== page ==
Feb. 2 (Bloomberg) -- Crude oil options volatility rose as underlying futures fell to the lowest level in six weeks.
Implied volatility for at-the-money options expiring in March, a measure of expected price swings in futures and a gauge of options prices, was 29.4 as of 2 p.m. in New York, up from 28.1 yesterday.
Crude for March delivery fell 1.9 percent to $95.80 a barrel at 2:17 p.m. on the New York Mercantile Exchange, after touching $95.44, the lowest intraday price since Dec. 20. Since then, the front-month contract has traded in a range of about $9, between a low of $94.14 and a high of $103.74.
“There is fear of a breakout on the downside of the range, but $94 has still been the low,” said Ray Carbone, president of Paramount Options Inc. in New York. “The problem with a range- bound market is it loses interest.”
The most active options in electronic trading today were March $90 puts, with 3,347 lots changing hands at 2:21 p.m. They rose 17 cents to 47 cents a barrel. March $94 puts, the second- most active options, gained 49 cents to $1.35 with 2,103 lots trading. One contract covers 1,000 barrels of crude.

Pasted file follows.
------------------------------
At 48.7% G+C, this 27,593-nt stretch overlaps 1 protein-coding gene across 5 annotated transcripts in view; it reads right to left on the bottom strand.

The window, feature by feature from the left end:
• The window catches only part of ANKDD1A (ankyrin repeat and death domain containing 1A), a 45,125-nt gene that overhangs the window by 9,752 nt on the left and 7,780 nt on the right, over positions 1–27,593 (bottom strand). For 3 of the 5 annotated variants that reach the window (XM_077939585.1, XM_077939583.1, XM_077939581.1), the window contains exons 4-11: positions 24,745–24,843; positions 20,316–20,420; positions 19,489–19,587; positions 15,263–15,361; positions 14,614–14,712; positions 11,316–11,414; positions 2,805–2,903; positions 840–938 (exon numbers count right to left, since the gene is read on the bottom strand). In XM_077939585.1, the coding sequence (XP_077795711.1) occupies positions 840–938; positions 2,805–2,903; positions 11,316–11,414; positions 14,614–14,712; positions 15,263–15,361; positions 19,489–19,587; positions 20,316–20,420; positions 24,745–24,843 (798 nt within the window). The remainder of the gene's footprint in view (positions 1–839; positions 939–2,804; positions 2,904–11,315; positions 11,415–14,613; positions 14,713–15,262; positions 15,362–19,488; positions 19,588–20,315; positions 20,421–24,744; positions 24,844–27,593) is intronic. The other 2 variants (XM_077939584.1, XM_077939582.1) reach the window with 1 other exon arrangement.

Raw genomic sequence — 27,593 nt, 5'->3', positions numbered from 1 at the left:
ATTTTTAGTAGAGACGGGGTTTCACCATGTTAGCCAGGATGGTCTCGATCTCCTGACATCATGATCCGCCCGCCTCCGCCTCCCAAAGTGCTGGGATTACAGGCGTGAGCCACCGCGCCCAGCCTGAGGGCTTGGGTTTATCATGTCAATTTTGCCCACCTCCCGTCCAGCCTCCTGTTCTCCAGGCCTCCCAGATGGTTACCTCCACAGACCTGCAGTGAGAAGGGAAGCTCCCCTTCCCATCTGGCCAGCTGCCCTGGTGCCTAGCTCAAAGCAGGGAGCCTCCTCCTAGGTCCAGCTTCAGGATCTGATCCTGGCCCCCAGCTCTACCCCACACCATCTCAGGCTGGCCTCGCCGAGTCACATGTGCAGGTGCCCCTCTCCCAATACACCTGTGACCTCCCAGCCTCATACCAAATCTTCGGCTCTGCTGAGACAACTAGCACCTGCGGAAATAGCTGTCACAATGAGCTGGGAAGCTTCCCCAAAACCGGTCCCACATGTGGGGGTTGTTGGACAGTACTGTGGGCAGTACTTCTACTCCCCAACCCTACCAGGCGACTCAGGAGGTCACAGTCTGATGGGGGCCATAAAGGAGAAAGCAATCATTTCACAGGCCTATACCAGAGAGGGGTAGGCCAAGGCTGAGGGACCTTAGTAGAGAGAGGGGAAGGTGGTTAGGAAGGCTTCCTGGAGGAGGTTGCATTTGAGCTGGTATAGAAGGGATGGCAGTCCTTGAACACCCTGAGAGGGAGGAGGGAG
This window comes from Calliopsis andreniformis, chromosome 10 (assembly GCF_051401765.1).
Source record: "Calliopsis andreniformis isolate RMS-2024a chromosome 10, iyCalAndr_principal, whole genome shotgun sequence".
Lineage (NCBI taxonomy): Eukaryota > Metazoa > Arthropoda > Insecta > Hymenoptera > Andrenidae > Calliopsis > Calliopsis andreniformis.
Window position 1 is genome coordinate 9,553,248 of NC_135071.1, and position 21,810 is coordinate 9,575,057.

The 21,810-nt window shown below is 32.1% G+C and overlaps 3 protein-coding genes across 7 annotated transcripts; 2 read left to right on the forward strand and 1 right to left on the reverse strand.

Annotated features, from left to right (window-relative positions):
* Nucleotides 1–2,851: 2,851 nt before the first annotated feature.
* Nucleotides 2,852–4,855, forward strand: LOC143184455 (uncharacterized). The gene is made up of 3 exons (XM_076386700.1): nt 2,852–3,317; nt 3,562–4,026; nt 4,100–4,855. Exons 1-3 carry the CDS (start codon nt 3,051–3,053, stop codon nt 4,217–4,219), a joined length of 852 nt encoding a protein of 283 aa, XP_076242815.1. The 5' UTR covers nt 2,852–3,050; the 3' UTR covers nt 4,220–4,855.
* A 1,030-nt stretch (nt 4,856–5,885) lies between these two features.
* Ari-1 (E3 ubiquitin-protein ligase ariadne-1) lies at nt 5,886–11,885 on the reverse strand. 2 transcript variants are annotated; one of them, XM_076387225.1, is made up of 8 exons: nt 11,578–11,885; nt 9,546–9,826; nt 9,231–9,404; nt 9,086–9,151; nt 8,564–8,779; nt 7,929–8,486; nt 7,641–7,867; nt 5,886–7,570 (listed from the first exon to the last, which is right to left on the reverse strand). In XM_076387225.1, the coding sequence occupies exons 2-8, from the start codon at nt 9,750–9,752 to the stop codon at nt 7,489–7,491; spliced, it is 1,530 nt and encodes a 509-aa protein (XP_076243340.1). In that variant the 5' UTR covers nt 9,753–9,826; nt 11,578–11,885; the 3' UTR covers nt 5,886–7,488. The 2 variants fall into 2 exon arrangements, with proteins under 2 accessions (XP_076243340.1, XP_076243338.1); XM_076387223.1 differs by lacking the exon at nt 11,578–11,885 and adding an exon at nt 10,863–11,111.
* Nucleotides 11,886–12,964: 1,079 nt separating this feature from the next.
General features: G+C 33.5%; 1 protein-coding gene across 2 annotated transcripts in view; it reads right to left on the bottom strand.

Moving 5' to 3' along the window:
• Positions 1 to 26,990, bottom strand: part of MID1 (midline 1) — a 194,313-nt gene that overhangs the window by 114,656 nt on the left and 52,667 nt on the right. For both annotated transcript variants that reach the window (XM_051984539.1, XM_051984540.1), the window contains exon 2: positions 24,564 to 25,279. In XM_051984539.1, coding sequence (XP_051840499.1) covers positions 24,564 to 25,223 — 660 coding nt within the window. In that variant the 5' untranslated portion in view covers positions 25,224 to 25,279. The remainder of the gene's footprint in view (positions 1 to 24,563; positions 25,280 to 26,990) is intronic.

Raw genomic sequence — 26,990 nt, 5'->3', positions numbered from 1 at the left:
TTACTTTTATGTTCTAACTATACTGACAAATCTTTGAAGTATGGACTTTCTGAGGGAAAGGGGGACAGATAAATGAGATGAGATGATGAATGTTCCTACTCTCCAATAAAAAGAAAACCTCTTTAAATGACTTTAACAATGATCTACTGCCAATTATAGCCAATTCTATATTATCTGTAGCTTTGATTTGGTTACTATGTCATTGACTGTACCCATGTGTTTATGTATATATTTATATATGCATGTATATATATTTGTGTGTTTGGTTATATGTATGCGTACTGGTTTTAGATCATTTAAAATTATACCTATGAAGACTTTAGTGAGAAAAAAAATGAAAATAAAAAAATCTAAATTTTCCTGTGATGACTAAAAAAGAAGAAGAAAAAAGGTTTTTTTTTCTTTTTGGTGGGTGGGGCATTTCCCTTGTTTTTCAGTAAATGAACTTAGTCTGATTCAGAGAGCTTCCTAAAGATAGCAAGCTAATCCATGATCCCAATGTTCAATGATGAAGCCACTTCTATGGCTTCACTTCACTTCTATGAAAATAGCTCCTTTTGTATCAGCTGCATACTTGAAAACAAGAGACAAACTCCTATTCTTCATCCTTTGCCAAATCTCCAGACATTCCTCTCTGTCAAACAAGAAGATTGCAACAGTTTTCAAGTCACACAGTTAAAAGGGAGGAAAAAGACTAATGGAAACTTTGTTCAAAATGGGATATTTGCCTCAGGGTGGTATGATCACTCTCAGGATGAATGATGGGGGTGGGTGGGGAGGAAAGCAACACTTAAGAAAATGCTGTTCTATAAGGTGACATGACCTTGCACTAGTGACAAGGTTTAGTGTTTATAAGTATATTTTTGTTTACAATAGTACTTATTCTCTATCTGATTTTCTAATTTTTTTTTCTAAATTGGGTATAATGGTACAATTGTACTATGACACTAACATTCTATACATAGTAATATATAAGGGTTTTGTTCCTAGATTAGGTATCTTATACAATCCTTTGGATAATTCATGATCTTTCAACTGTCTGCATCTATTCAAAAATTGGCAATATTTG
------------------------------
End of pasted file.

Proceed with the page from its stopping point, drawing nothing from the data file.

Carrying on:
Puts accounted for 52 percent of electronic trading volume and were the three most-active contracts.
The exchange distributes real-time data for electronic trading and releases information on floor trading, where the bulk of options trading occurs, the next business day.
Bearish options accounted for 54 percent of volume in the previous session. June $90 puts were the most actively traded, with 11,710 lots changing hands as they rose 16 cents to $3.61 a barrel. The next-most active options, June $95 puts, gained 24 cents to $5.24 on volume of 5,537 lots.
Open interest was highest for December $80 puts with 42,195 contracts. Next were December $150 calls with 36,977 lots and December $100 calls with 33,425.
--With assistance from Mark Shenk in New York. Editors: David Marino, Charlotte Porter
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